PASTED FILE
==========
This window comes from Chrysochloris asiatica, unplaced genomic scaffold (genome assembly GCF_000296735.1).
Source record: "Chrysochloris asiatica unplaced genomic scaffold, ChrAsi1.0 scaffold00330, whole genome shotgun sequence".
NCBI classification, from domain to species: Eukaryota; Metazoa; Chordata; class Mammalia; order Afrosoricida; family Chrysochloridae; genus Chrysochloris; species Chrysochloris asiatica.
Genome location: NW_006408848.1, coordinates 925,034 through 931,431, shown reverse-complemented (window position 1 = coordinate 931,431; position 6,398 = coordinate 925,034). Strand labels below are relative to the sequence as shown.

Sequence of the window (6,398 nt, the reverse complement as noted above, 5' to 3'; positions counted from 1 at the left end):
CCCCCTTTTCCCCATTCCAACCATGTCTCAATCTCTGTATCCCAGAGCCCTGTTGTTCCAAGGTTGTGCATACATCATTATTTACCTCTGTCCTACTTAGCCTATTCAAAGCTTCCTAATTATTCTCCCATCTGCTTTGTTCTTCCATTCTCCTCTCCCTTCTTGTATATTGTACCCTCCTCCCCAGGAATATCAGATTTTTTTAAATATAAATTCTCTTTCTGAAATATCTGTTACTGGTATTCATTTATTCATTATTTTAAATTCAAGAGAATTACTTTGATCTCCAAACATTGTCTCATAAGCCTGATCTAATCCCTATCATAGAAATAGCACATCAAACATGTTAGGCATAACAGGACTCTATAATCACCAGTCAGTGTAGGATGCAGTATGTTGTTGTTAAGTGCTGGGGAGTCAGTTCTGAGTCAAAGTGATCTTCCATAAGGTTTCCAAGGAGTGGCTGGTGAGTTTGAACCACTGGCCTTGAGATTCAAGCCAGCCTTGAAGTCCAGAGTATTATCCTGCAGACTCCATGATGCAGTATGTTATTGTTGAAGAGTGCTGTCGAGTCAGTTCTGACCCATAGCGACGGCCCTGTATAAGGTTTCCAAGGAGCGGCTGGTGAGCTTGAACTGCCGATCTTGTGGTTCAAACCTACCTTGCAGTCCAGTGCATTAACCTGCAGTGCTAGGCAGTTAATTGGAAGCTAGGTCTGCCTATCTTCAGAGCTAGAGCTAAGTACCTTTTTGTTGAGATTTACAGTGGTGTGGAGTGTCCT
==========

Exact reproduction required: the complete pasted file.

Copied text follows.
This window comes from Chrysochloris asiatica, unplaced genomic scaffold (genome assembly GCF_000296735.1).
Source record: "Chrysochloris asiatica unplaced genomic scaffold, ChrAsi1.0 scaffold00330, whole genome shotgun sequence".
NCBI classification, from domain to species: Eukaryota; Metazoa; Chordata; class Mammalia; order Afrosoricida; family Chrysochloridae; genus Chrysochloris; species Chrysochloris asiatica.
Genome location: NW_006408848.1, coordinates 925,034 through 931,431, shown reverse-complemented (window position 1 = coordinate 931,431; position 6,398 = coordinate 925,034). Strand labels below are relative to the sequence as shown.

Sequence of the window (6,398 nt, the reverse complement as noted above, 5' to 3'; positions counted from 1 at the left end):
CCCCCTTTTCCCCATTCCAACCATGTCTCAATCTCTGTATCCCAGAGCCCTGTTGTTCCAAGGTTGTGCATACATCATTATTTACCTCTGTCCTACTTAGCCTATTCAAAGCTTCCTAATTATTCTCCCATCTGCTTTGTTCTTCCATTCTCCTCTCCCTTCTTGTATATTGTACCCTCCTCCCCAGGAATATCAGATTTTTTTAAATATAAATTCTCTTTCTGAAATATCTGTTACTGGTATTCATTTATTCATTATTTTAAATTCAAGAGAATTACTTTGATCTCCAAACATTGTCTCATAAGCCTGATCTAATCCCTATCATAGAAATAGCACATCAAACATGTTAGGCATAACAGGACTCTATAATCACCAGTCAGTGTAGGATGCAGTATGTTGTTGTTAAGTGCTGGGGAGTCAGTTCTGAGTCAAAGTGATCTTCCATAAGGTTTCCAAGGAGTGGCTGGTGAGTTTGAACCACTGGCCTTGAGATTCAAGCCAGCCTTGAAGTCCAGAGTATTATCCTGCAGACTCCATGATGCAGTATGTTATTGTTGAAGAGTGCTGTCGAGTCAGTTCTGACCCATAGCGACGGCCCTGTATAAGGTTTCCAAGGAGCGGCTGGTGAGCTTGAACTGCCGATCTTGTGGTTCAAACCTACCTTGCAGTCCAGTGCATTAACCTGCAGTGCTAGGCAGTTAATTGGAAGCTAGGTCTGCCTATCTTCAGAGCTAGAGCTAAGTACCTTTTTGTTGAGATTTACAGTGGTGTGGAGTGTCCT